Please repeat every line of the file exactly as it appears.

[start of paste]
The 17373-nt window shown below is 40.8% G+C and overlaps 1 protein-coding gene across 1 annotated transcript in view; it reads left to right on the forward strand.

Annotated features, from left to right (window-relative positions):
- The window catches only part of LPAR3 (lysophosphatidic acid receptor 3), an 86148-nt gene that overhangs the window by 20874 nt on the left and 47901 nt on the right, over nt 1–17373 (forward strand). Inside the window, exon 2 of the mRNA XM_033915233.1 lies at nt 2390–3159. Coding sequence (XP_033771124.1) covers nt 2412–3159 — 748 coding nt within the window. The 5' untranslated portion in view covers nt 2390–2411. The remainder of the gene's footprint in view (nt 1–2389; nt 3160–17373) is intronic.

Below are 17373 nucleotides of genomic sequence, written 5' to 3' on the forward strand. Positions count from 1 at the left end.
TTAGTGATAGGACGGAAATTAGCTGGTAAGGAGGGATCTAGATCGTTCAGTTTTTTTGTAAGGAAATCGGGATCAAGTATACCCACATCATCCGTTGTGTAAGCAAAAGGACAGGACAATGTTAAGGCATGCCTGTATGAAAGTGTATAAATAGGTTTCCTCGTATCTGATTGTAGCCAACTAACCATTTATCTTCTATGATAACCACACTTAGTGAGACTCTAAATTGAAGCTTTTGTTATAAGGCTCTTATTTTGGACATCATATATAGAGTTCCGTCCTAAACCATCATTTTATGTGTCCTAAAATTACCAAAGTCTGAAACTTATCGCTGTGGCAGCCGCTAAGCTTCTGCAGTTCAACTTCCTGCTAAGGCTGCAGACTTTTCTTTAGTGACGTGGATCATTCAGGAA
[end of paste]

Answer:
The 17373-nt window shown below is 40.8% G+C and overlaps 1 protein-coding gene across 1 annotated transcript in view; it reads left to right on the forward strand.

Annotated features, from left to right (window-relative positions):
- The window catches only part of LPAR3 (lysophosphatidic acid receptor 3), an 86148-nt gene that overhangs the window by 20874 nt on the left and 47901 nt on the right, over nt 1–17373 (forward strand). Inside the window, exon 2 of the mRNA XM_033915233.1 lies at nt 2390–3159. Coding sequence (XP_033771124.1) covers nt 2412–3159 — 748 coding nt within the window. The 5' untranslated portion in view covers nt 2390–2411. The remainder of the gene's footprint in view (nt 1–2389; nt 3160–17373) is intronic.

Below are 17373 nucleotides of genomic sequence, written 5' to 3' on the forward strand. Positions count from 1 at the left end.
TTAGTGATAGGACGGAAATTAGCTGGTAAGGAGGGATCTAGATCGTTCAGTTTTTTTGTAAGGAAATCGGGATCAAGTATACCCACATCATCCGTTGTGTAAGCAAAAGGACAGGACAATGTTAAGGCATGCCTGTATGAAAGTGTATAAATAGGTTTCCTCGTATCTGATTGTAGCCAACTAACCATTTATCTTCTATGATAACCACACTTAGTGAGACTCTAAATTGAAGCTTTTGTTATAAGGCTCTTATTTTGGACATCATATATAGAGTTCCGTCCTAAACCATCATTTTATGTGTCCTAAAATTACCAAAGTCTGAAACTTATCGCTGTGGCAGCCGCTAAGCTTCTGCAGTTCAACTTCCTGCTAAGGCTGCAGACTTTTCTTTAGTGACGTGGATCATTCAGGAA